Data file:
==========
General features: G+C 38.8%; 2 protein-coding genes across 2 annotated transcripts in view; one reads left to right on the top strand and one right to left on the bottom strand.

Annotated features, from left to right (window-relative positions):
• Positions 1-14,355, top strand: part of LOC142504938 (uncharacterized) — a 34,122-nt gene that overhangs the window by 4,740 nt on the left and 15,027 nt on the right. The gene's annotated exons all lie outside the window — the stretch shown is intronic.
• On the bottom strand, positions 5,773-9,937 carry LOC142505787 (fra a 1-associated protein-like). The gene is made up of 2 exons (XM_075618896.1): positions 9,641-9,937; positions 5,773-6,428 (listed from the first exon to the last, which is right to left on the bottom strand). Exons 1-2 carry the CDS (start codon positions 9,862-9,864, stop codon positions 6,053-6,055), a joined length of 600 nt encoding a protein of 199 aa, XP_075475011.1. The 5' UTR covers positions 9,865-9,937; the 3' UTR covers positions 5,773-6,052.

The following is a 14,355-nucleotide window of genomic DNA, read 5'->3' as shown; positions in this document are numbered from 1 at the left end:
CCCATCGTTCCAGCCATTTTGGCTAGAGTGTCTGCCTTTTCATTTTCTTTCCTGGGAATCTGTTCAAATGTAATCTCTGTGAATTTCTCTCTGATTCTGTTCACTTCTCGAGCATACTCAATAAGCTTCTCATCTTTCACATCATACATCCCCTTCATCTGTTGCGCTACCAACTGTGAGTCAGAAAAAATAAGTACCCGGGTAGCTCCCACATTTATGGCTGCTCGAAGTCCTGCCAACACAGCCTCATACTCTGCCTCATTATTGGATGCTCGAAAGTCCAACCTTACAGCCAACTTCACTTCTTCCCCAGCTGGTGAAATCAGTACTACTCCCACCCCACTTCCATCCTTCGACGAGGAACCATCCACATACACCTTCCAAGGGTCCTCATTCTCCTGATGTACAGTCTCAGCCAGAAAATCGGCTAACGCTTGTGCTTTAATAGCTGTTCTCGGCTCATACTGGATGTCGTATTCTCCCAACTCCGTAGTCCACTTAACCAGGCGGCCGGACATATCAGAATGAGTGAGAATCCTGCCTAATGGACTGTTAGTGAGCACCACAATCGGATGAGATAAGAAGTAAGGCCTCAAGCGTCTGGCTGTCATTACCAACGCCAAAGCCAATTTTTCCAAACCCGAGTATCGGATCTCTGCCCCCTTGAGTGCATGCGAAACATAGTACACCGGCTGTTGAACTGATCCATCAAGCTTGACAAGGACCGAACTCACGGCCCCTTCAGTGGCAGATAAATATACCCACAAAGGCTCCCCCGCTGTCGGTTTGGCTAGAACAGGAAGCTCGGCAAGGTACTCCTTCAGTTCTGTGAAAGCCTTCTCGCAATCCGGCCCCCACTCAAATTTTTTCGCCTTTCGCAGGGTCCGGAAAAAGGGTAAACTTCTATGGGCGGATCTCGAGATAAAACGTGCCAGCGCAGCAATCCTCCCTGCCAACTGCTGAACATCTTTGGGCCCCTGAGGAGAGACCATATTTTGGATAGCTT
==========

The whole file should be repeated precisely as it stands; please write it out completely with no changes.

General features: G+C 38.8%; 2 protein-coding genes across 2 annotated transcripts in view; one reads left to right on the top strand and one right to left on the bottom strand.

Annotated features, from left to right (window-relative positions):
• Positions 1-14,355, top strand: part of LOC142504938 (uncharacterized) — a 34,122-nt gene that overhangs the window by 4,740 nt on the left and 15,027 nt on the right. The gene's annotated exons all lie outside the window — the stretch shown is intronic.
• On the bottom strand, positions 5,773-9,937 carry LOC142505787 (fra a 1-associated protein-like). The gene is made up of 2 exons (XM_075618896.1): positions 9,641-9,937; positions 5,773-6,428 (listed from the first exon to the last, which is right to left on the bottom strand). Exons 1-2 carry the CDS (start codon positions 9,862-9,864, stop codon positions 6,053-6,055), a joined length of 600 nt encoding a protein of 199 aa, XP_075475011.1. The 5' UTR covers positions 9,865-9,937; the 3' UTR covers positions 5,773-6,052.

The following is a 14,355-nucleotide window of genomic DNA, read 5'->3' as shown; positions in this document are numbered from 1 at the left end:
CCCATCGTTCCAGCCATTTTGGCTAGAGTGTCTGCCTTTTCATTTTCTTTCCTGGGAATCTGTTCAAATGTAATCTCTGTGAATTTCTCTCTGATTCTGTTCACTTCTCGAGCATACTCAATAAGCTTCTCATCTTTCACATCATACATCCCCTTCATCTGTTGCGCTACCAACTGTGAGTCAGAAAAAATAAGTACCCGGGTAGCTCCCACATTTATGGCTGCTCGAAGTCCTGCCAACACAGCCTCATACTCTGCCTCATTATTGGATGCTCGAAAGTCCAACCTTACAGCCAACTTCACTTCTTCCCCAGCTGGTGAAATCAGTACTACTCCCACCCCACTTCCATCCTTCGACGAGGAACCATCCACATACACCTTCCAAGGGTCCTCATTCTCCTGATGTACAGTCTCAGCCAGAAAATCGGCTAACGCTTGTGCTTTAATAGCTGTTCTCGGCTCATACTGGATGTCGTATTCTCCCAACTCCGTAGTCCACTTAACCAGGCGGCCGGACATATCAGAATGAGTGAGAATCCTGCCTAATGGACTGTTAGTGAGCACCACAATCGGATGAGATAAGAAGTAAGGCCTCAAGCGTCTGGCTGTCATTACCAACGCCAAAGCCAATTTTTCCAAACCCGAGTATCGGATCTCTGCCCCCTTGAGTGCATGCGAAACATAGTACACCGGCTGTTGAACTGATCCATCAAGCTTGACAAGGACCGAACTCACGGCCCCTTCAGTGGCAGATAAATATACCCACAAAGGCTCCCCCGCTGTCGGTTTGGCTAGAACAGGAAGCTCGGCAAGGTACTCCTTCAGTTCTGTGAAAGCCTTCTCGCAATCCGGCCCCCACTCAAATTTTTTCGCCTTTCGCAGGGTCCGGAAAAAGGGTAAACTTCTATGGGCGGATCTCGAGATAAAACGTGCCAGCGCAGCAATCCTCCCTGCCAACTGCTGAACATCTTTGGGCCCCTGAGGAGAGACCATATTTTGGATAGCTT